April 19, 2007

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Slow Burn (R)
Ray Liotta all but has a full-on, red-faced, massive coronary trying to wrap his brain around the riddle bundled in a mystery about his assistant district attorney’s race tied up in a twisty plot of corruption and murder in Slow Burn.

You know, it occurs to me that movies about cops and district attorneys and corruption really have no chance. How can 90 minutes of screen time compete with a season of The Wire, that brilliant lament about justice frustrated and thievery both petty and breathtakingly grand? How can some Johnny-come-lately actor playing a district attorney compete with the deadly articulate Jack McCoy (Sam Waterston) of Law & Order? We are in a golden age of television, especially for nuanced stories of law enforcement and the ways its powers can be abused (The Shield). Why do movies even try to compete?

Slow Burn, apparently, decided not to and instead goes for the absurd. Meet Nora (Jolene Blalock). Nora is an assistant district attorney. Nora is also white — white like a fluffy white lamb from a children’s storybook, white like vanilla soy milk, white like Marcia Brady. And yet somehow — mostly by wearing cornrows and collecting African art — she’s convinced her boss/lover Ford Cole (Liotta) and everyone around them that she is really a light-skinned African American. This entire plot point has nothing to do, ultimately, with the story of corruption but the movie makes a big honking deal of it. It is the initially intriguing but ultimately meaningless centerpiece of the entire character of Nora — which is a little like throwing a big hot pink statue in the middle of the room in hopes that nobody will notice you haven’t bothered to paint the walls or build a roof.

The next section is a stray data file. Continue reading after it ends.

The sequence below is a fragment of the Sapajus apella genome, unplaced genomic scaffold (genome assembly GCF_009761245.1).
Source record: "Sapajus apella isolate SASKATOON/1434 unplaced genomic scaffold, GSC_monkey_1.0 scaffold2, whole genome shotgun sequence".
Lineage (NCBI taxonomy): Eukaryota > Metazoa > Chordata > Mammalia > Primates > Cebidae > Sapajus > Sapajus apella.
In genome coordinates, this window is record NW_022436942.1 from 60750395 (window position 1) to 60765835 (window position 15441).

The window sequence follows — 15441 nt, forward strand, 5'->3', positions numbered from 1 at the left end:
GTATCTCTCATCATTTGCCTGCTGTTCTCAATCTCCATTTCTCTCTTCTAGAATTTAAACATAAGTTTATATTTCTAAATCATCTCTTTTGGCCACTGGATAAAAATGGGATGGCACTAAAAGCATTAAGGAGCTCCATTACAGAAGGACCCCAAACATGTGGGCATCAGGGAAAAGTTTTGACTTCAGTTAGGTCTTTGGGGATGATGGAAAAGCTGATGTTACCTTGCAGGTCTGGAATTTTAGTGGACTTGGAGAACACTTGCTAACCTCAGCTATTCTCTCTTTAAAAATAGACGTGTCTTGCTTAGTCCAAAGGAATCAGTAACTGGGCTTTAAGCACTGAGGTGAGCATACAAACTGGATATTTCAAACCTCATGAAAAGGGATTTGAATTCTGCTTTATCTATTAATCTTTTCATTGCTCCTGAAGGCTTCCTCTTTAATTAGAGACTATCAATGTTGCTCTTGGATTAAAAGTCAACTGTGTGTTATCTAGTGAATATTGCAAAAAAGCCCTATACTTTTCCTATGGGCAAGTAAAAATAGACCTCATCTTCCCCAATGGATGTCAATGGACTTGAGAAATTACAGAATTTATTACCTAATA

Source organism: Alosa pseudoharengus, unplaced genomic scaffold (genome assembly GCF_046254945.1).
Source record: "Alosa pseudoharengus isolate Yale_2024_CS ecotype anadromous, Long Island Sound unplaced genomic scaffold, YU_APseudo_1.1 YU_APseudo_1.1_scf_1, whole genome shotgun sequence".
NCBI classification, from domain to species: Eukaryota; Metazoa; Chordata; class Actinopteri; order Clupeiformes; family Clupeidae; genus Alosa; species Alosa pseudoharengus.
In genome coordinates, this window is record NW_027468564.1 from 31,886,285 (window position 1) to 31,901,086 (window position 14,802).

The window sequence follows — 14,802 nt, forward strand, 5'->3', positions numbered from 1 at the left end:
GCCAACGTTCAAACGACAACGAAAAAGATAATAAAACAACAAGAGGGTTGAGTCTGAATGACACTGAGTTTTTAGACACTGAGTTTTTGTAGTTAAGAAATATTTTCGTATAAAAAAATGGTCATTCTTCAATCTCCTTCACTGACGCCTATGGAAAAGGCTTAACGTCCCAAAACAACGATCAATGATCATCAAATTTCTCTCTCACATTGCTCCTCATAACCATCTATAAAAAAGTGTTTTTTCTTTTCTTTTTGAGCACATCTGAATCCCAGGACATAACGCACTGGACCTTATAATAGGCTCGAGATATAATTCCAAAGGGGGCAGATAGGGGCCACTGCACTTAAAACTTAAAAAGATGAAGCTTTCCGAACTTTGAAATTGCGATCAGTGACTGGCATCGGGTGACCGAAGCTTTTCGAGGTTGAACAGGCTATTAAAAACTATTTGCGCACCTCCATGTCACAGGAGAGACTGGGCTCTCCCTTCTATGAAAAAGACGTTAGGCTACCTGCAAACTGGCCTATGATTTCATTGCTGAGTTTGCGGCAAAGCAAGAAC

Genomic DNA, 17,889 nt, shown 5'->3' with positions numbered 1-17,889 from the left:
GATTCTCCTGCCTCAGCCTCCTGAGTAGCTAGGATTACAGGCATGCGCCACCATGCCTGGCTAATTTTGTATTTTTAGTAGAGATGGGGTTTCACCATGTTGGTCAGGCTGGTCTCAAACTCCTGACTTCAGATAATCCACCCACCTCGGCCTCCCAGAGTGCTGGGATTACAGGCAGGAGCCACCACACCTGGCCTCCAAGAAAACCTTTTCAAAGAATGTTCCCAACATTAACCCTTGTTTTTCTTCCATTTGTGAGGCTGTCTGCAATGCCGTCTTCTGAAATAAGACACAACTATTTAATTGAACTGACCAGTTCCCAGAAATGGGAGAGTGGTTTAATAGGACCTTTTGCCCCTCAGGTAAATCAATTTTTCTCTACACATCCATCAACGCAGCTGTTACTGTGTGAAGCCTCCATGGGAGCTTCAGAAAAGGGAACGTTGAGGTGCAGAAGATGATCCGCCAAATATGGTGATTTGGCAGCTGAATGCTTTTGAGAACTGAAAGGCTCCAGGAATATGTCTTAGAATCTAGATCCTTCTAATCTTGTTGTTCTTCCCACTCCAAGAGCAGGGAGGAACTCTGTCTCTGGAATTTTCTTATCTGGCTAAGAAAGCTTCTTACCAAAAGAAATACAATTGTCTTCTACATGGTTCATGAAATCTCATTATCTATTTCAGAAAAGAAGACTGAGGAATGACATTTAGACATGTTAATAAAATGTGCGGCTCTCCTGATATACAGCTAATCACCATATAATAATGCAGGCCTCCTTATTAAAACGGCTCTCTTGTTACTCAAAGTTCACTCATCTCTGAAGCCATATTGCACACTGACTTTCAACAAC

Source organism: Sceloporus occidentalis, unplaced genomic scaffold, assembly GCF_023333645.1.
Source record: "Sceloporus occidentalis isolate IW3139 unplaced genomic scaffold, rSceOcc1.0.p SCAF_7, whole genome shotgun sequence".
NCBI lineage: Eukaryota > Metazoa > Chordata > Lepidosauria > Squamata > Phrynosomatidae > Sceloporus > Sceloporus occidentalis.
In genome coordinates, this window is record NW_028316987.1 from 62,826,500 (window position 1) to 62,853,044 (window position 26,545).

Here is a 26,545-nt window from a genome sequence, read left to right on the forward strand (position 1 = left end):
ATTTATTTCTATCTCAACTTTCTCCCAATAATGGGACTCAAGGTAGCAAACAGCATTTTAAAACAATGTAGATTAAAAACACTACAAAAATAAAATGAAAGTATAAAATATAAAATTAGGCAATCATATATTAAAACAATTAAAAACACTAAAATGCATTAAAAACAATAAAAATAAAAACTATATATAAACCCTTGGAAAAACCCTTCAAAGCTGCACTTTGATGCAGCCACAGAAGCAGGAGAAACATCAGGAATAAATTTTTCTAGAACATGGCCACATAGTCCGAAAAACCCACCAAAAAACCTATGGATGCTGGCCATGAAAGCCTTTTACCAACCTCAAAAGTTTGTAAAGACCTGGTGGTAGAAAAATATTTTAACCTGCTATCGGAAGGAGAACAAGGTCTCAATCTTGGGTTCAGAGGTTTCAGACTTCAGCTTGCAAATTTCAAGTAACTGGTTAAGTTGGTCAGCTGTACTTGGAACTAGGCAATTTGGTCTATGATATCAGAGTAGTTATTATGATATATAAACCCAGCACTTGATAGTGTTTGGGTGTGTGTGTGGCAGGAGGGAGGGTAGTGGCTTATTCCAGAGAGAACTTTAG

Ford, who wants to run for mayor, is called to the scene of a crime where he learns that Nora, his A.D.A., has just shot a man. Back at the station, she tells him that she was raped and killed the man before he got away. But then a man named Luther Pinks (LL Cool Jay a.k.a. James Todd Smith) saunters into the station and tells Ford that the death of Isaac (Mekhi Phifer) was murder. Nora met him months before, Luther says, and, far from rape, they were lovers. Nora, a top prosecutor of gang crimes, was also not just Isaac’s girlfriend, she was working him for some favor, Pinks said. Nora admits that she tried to get Isaac to be a witness against a powerful gangster; Pinks says she was trying to get Isaac to do something more illicit.

Ford only has until dawn to keep the police at bay and learn the truth about Nora and the shooting before his star prosecutor (and bed-buddy) winds up behind bars. How does Ford try to ferret out the truth?

Well, mostly, he goes back and forth between the interview room where Pinks is and the interview room where Nora is, getting angrier and more red-faced each time. At a certain point, I started to get concerned for Ford. Maybe some water? An aspirin? A few moments of calming meditation? Seriously, man, just because you’re in police station, don’t depend on them being able to jump start your heart after your coronary.

The ultimately pointless race question is only one of several plot threads that twist aimlessly in the wind of this movie’s half-baked dialogue and overheated performances. Slow Burn also uses unreliable narrators to create suspense and mystery, a device that Usual Suspects more or less ruined for everyone, forever (or at least until the grandchildren of everyone my age die out). What we’re left with is a very clunky, very hastily assembled corruption plot that (because it bears enough similarities to a past season of The Wire to call it to mind) really suffers when you consider how elementary its construction is compared to that of better stories of guys on both sides of the law you can see elsewhere. Flat performances (only Smith really shows a hint of being interested in bringing anything at all to his role) and unimaginative everything else (I realize you can’t rewind in the theater but that’s no excuse for all the repetitive flashbacks) help ensure that Slow Burn never heats up. D+

Rated R for sexuality, violence and language. Directed by Wayne Beach and written by Beach and Anthony Walton, Slow Burn is an hour and 33 minutes long and is distributed in wide release by Lionsgate.